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something. they also indicated that it had been captured on the security video. so we secured a search warrant to obtain the hardware and the hard drive, everything's downloaded on the hard drive or recorded on the hard drive in this entire system. that search warrant, we got possession of the equipment on august the 15th of 2014. the particular video was downloaded in its entirety and we'll have a copy of the entire thing for you as soon as we're finished here. but it starts at about three or four minutes before mr. brown and his companions pulled into the parking lot of the store. and it ends about two minutes after he and his companions you don't have off the parking lot. it shows four different angles, two from the parking lot, one from each side of the parking lot, one from inside the store, looking from front to back, that covers the customer side of the
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counter along with the back of the store where the coolers are. and then the fourth one is from behind the counter, looking towards the counter itself. in a nutshell, what that shows is that mr. brown entered the store, entered by himself, and arrived with other people who never got out of the car, went back to the cooler, got a couple of cold drinks out of the cooler, went up to the -- there is no audio with this, by the way, but went up to the counter, clearly ordered or asked for a couple of boxes of cigarillos. the clerk put those in the bag along with the drinks that he had. mr. brown put something on the counter. there is a discussion clearly going on there. everything is in the bag. mr. brown and the clerks were examining whatever it was he put on the counter. mr. brown had a discussion with them, picked up the bag, started to walk out of the store.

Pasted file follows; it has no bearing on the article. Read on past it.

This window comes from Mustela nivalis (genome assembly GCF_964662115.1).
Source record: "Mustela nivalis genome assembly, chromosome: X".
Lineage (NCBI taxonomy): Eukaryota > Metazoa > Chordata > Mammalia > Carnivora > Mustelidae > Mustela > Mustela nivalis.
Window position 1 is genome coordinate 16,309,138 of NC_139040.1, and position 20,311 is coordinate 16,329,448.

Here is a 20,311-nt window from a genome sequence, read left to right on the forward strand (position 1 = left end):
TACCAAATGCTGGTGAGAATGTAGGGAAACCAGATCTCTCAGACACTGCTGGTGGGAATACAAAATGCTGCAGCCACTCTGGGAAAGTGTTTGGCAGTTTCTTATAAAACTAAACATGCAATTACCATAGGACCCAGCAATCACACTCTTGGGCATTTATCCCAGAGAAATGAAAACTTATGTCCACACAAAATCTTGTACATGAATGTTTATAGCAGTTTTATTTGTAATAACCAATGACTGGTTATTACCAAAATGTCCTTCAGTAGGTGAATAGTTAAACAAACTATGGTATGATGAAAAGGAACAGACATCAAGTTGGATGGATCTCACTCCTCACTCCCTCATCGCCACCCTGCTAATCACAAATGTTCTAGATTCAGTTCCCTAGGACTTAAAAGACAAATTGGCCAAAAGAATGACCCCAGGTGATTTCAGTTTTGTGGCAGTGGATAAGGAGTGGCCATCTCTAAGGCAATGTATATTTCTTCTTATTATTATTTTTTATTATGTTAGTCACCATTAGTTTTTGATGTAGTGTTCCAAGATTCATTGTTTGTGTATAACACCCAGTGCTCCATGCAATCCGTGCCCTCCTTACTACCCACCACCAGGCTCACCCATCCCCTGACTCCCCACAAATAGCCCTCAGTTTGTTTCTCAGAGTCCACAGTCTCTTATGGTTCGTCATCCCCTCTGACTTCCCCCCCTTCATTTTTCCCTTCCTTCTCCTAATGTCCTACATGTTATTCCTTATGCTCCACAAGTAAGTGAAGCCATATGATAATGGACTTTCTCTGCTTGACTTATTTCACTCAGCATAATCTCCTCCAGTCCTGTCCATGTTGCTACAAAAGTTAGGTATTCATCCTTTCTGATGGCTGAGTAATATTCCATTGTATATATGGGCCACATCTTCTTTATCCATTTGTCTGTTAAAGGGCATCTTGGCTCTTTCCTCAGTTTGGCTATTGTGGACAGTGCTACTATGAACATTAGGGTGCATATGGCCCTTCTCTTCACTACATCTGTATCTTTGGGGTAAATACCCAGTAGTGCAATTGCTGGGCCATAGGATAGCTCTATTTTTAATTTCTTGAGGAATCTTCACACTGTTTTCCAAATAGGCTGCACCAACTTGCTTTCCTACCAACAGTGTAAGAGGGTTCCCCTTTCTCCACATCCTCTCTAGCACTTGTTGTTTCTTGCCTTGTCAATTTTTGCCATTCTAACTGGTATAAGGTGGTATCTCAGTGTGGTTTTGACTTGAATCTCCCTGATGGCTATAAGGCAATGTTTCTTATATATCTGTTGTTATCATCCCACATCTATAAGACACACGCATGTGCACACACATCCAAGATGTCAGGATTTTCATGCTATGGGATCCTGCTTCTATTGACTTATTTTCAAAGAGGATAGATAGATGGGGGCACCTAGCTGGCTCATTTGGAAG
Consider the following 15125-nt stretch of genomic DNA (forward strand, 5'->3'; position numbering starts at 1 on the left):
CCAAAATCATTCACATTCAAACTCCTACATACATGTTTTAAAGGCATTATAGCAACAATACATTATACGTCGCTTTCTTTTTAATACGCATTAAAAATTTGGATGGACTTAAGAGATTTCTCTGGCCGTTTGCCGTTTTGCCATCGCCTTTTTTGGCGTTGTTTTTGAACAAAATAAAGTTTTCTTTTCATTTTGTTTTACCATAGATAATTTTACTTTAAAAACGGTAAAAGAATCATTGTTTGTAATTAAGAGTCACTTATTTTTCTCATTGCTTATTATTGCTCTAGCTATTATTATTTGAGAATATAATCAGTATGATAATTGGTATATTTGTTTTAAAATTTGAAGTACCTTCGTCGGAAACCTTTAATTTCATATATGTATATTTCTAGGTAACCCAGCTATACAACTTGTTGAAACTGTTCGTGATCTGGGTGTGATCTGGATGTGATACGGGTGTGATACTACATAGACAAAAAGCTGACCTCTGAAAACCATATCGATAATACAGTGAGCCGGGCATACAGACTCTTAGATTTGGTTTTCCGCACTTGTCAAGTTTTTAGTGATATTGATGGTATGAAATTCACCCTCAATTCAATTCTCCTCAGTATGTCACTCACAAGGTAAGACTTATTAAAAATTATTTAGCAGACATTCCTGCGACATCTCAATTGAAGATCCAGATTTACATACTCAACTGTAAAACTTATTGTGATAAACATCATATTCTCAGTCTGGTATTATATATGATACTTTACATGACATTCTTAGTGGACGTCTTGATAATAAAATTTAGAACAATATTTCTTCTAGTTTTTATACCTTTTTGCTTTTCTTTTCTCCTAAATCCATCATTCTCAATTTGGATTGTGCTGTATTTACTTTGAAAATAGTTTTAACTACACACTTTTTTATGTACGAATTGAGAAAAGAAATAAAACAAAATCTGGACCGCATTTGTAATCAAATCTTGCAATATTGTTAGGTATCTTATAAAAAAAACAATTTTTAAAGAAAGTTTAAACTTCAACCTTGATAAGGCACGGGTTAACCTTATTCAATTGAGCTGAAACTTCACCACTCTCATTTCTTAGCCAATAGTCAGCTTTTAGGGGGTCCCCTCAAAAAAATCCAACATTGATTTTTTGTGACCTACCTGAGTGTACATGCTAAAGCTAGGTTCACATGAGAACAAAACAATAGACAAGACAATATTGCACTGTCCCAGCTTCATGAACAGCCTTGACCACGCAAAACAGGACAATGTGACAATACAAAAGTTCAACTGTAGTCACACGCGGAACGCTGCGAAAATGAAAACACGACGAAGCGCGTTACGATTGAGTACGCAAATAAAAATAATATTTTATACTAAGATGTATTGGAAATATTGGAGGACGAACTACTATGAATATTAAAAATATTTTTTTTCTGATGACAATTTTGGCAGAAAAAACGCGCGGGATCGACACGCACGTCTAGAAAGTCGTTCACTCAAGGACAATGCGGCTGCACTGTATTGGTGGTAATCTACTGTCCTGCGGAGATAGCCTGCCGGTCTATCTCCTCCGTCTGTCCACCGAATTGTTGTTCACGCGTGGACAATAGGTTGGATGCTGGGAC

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one of the clerks said something to him or more. he returned, put the bag back on the counter, continued the discussion with them, and then took something off of the counter itself and walked out of the store. the clerks then, as the entire video shows, the clerks then took the cigarillos out of the bag, put them back onto the rack behind the counter. another clerk took the cold drinks back to the cooler and put them back in the cooler. that whole video was examined early on, we were well aware of it, of course we issued the search warrant in order to obtain it. it was determined early on, this is not new, everybody knew about it, it was determined it was neither relevant for material to anything that occurred later that day, around noon in the store, or on canfield drive. as i'm sure you recall, i indicated we were putting everything in front of the grand jury that would have been admissible at trial had there
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been an indictment. there clearly wouldn't have been admissible. so that was not presented then to the grand jury. which means then it wasn't released. it's important to note that the conversation that police had with the store employees is documented in the police report, which was released on november 24th. their application for a search warrant, the discussion about getting a search warrant for this information, is also in that same police report. and ultimately a description of the content of the video is in that police report. all of which was released on november 24th, 2014, as part of the release that i made that night after the grand jury returned its verdict. so in answer to the question, this is not new information. it's certainly not a surprise to anyone. it's certainly not relevant or material to anything that